“It’s just a blessing to be able to see everything come to life again.”
We’re wrapping up our interview, and Peggy Meyer chooses these words very deliberately, then smiles at me. We’re seated in a courtyard at Prisma Health Richland Hospital, the same hospital where just a month earlier the 69-year-old retiree underwent a major surgery to remove cancerous tumors from her abdomen. It’s an unexpectedly warm day in late February (Tyler, our social and digital manager, is setting up shields to block the abundant sunlight!) and crape myrtles are already blooming. Winter giving way to Spring.
It’s just a blessing to be able to see everything come to life again.
Peggy’s story is one of a crushing diagnosis: The two spots on her liver, detected during an emergency room visit, were cancer. And, by the way, it was also in her small intestine.
The good news came later, after a team of oncologists, pathologists, surgeons and others reviewed Peggy’s case during Prisma Health’s regularly-scheduled cancer conference– a meeting of the minds to review newly-diagnosed patients’ cases and discuss the best path forward. It was then that Peggy learned she was a candidate for a complex surgery to remove her cancer.
Within a matter of days, Peggy met with Dr. Jesse Clanton, a liver and pancreas surgeon, and the surgery was scheduled. Using highly specialized equipment, Dr. Clanton removed the cancer. Peggy spent a week recovering at Prisma Health Richland Hospital before returning to her home in Irmo. The spry mother and grandmother is already back to tending to her azaleas and spending time with her family.
Peggy is monitored closely by her oncologist but does not have to undergo any further treatment at this time.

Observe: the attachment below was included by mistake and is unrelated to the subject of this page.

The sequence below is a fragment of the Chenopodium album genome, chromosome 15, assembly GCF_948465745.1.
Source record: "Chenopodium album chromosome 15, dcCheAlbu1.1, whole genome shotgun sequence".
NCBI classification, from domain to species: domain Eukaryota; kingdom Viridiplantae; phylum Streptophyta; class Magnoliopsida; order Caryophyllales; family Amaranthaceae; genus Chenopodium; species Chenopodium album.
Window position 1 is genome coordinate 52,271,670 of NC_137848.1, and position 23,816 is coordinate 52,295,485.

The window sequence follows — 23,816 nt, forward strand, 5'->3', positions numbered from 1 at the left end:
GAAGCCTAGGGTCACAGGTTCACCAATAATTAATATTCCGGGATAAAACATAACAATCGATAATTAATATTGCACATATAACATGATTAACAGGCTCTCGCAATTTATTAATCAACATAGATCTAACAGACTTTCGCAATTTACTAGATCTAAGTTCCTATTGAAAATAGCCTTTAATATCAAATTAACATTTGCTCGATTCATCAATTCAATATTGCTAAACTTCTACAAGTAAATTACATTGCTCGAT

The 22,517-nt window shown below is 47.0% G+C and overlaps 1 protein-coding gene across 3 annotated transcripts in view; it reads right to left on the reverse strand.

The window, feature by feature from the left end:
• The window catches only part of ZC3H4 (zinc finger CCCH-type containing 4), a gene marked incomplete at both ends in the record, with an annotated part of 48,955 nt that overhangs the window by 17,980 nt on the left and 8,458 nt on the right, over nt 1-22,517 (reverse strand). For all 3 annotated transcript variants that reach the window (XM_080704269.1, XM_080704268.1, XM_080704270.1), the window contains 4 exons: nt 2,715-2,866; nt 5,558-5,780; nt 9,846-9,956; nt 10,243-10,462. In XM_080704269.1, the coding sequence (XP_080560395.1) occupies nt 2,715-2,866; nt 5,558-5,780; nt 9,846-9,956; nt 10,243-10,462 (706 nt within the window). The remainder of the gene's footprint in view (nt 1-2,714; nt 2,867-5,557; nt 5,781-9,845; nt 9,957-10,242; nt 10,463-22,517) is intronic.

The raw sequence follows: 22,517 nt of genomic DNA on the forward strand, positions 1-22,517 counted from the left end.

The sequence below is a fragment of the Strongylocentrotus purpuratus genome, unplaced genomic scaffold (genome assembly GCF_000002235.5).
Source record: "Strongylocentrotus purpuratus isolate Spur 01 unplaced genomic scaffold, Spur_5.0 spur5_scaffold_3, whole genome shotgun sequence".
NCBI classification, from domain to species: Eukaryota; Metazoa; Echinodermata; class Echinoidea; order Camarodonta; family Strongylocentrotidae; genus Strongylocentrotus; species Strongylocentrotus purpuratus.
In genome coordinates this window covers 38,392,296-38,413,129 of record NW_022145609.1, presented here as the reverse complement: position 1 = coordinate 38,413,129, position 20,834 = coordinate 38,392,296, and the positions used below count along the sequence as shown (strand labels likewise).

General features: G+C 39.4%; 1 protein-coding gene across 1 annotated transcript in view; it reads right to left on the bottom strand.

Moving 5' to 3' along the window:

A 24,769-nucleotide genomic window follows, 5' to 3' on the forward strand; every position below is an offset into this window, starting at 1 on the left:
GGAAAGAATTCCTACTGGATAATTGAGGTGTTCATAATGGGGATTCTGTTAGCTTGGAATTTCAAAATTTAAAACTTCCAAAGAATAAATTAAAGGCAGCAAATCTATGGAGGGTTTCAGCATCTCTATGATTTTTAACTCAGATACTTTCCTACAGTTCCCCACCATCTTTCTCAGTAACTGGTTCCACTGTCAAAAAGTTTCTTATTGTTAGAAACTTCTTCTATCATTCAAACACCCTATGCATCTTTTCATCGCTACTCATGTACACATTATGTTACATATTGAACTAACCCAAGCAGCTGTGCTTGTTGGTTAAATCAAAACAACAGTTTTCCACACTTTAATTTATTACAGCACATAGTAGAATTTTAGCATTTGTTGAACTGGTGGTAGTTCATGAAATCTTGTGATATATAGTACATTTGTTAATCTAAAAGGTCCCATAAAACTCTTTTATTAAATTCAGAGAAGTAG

Peggy was one of the first patients to benefit from an investment of more than $290,000 in innovative surgical equipment that is used by Dr. Clanton and has applications for other surgical areas as well. These dollars were contributed over the prior year by members of The Cavalry, our young donors society; and The Atrium Society, as well as donors to The Drive golf tournament. The individual decisions of these families to give to support high priority cancer needs yielded a beautiful result – the chance for Peggy and others to continue to live their lives, fully.
As many families know all too well, liver and pancreatic cancers can be, in Dr. Clanton’s words, very challenging to treat. Thankfully, advancements in recent years mean that more individuals are eligible for surgery to treat their cancer. Assembling the talent and the equipment for hospitals to take these leaps forward often requires the collective philanthropy of their local communities. Thank you, to all who made this possible.
Each year, more than 2,200 individuals rely on Prisma Health-Midlands for their cancer care.
Do you want to join us in fighting cancer in the Midlands? We need you! Please consider joining The Cavalry (donors 40 and under) or The Atrium Society. See websites below to learn more or reach out to Anna Saunders at 803-414-9240 or email@example.com.